Yoichi Shimatsu
Yoichi Shimatsu who is Editor at Large at the 4th Media is a free lance journalist based in Hong Kong. He is former Editor of the Japan Times Weekly. Mr. Yoi is a former Tsinghua University lecturer. He's been regularly writing to several global media outlets including US, China and so on. He's been frequently sitting on CCTV News, Blue Ocean Network TV and other global media outlets in China, Hong Kong and other countries.
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In just this year, seven monks have torched themselves in protest of restrictions at Kirti monastery, in the Aba district of Sichuan Province. Prior to self-immolation, each monk called for Chinese authorities to permit the homecoming of the 14th Dalai Lama. The burnings follow upon earlier suicides by a dozen monks and a nun.    […]

Coco Chanel famously said: “My friends, there are no friends.” The French fashion designer, a Nazi collaborator during the wartime occupation, would have found a comfortable fit in with the “Friends of Libya” in New York. The meeting, a sequel to an earlier summit in Sarkozy’s Paris, is aimed at expanding international support for the […]

A virtual unknown to the world, Japan’s new prime minister is Yoshihiko Noda, who has just scored an upset in the 5-way premiership race as the dark horse of the Finance Ministry. If you’re not interested in money, that’s all there is to know so go back to playing your computer game. If, however, you’ve  […]

The handshake between President Richard Nixon and Chairman Mao Zedong that began the integration of the People’s Republic of China into the international community has just reached its apotheosis. Over the past two weeks, a series of muted codewords and subtle gestures may not have exhibited the drama of the Nixon-Mao breakthrough yet it nevertheless […]

Harare – The Summit of the 3Z Alliance today announced that its Defence Ministries have declared a No-Fly Zone over Londonstan to prevent human-rights abuses against the democratic opposition forces led by the heroic Tottenham United Front (TUF). The 3Z Alliance, the military union of Zimbabwe, Zambia and former Zaire, has sent a diplomatic note […]

This year’s Salafist-led rebellion in Libya, backed by the Western powers, pumped new blood into Islamist militancy worldwide. In Xinjiang, the U.S.-promoted Jasmine Revolution provided water for the seed planted by Omar Ibn Khattab. The question remains: Can that tender sprout of an Islamist Republic of East Turkestan survive under the blistering heat of a sun that rises out of the east?

Residents and expatriates inside one of Beijing’s last unspoiled hutongs or traditional alleyways, are being stunned by the exposure of slave-like working conditions and violent attacks on laborers at a construction site in their usually calm neighborhood. Wudaoying is a retreat for expats and the urban elite with its row of restaurants including the Vineyard […]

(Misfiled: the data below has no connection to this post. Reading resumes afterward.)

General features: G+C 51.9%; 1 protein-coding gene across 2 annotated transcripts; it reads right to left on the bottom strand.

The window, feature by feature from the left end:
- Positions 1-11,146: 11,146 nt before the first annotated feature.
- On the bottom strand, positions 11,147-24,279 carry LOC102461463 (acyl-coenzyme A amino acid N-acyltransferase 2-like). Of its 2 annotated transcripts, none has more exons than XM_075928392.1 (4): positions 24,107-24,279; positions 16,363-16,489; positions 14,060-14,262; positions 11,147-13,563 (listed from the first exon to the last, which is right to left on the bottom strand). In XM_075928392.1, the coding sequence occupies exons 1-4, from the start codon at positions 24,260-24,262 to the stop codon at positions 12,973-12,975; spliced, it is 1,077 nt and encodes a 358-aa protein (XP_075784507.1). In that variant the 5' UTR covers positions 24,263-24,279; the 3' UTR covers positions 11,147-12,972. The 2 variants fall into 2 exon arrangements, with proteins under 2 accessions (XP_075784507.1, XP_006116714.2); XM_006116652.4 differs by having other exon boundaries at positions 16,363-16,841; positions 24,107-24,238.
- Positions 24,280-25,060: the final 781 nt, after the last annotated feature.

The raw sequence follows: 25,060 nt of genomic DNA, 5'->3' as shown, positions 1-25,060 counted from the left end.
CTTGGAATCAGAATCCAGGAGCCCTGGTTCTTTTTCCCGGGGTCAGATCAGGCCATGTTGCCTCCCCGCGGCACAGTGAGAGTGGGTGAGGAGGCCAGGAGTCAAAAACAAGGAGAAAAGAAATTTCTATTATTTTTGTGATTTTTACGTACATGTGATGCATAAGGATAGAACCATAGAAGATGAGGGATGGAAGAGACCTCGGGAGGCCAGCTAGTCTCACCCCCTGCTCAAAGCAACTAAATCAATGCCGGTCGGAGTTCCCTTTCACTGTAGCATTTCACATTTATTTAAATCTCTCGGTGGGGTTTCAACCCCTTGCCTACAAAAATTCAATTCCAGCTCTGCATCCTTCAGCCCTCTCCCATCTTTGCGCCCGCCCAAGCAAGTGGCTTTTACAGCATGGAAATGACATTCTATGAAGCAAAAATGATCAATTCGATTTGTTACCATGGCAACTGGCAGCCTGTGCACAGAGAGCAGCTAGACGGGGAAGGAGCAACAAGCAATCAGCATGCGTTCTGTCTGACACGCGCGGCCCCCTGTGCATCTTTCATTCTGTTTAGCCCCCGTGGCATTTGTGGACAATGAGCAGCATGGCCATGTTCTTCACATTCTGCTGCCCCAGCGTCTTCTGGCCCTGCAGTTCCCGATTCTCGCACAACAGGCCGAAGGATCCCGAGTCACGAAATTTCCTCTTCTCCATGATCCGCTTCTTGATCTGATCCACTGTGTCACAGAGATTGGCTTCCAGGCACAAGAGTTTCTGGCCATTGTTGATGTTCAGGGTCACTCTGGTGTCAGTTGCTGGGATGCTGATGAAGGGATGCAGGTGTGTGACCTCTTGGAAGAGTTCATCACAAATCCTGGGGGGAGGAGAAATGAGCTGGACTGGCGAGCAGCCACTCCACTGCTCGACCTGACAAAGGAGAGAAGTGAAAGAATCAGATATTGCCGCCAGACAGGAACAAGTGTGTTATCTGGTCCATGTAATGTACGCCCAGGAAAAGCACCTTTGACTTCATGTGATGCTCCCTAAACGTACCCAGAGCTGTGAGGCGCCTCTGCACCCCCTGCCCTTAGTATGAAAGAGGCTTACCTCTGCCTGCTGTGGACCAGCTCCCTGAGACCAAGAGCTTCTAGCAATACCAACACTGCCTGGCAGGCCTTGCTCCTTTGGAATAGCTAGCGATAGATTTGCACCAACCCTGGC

For nearly two decades, the World Bank and United Nations hailed the Tokyo Electric Power Company (Tepco) as a corporate model of environmental responsibility Japan’s major utility was seen as an exemplary member of the World Business Council for Sustainable Development, along with its technology partners GE, Toshiba and Hitachi. To fulfill emission cuts under […]

The decommissioning of the Fukushima 1 nuclear plant is delayed by a single problem: Where to dispose of the uranium fuel rods? Many of those rods are extremely radioactive and partially melted, and some contain highly lethal plutonium. Besides the fissile fuel inside the plant’s six reactors, more than 7 tons of spent rods have […]

  The arrest of Dominique Strauss-Kahn, managing director of the International Monetary Fund (IMF) has all the hallmarks of a sting operation, a set-up scripted and staged by the American financial elite. The charges against him appear to be part of a coup to regain American control over the IMF to prevent the dollar’s slide […]

As radioactive fallout spreads across the Tohoku and Kanto regions, the Japanese public has a stark choice: protect nuclear power or save democracy. Over two decades of economic decline, attempts at superficial reform have failed miserably. A democratic revolution – broader and deeper than the Meiji upheaval of 1868 – must be initiated at whatever the cost or Japan faces destruction as a nation of radiation victims or hibakusha. The decision confronts us here and now: die or fight.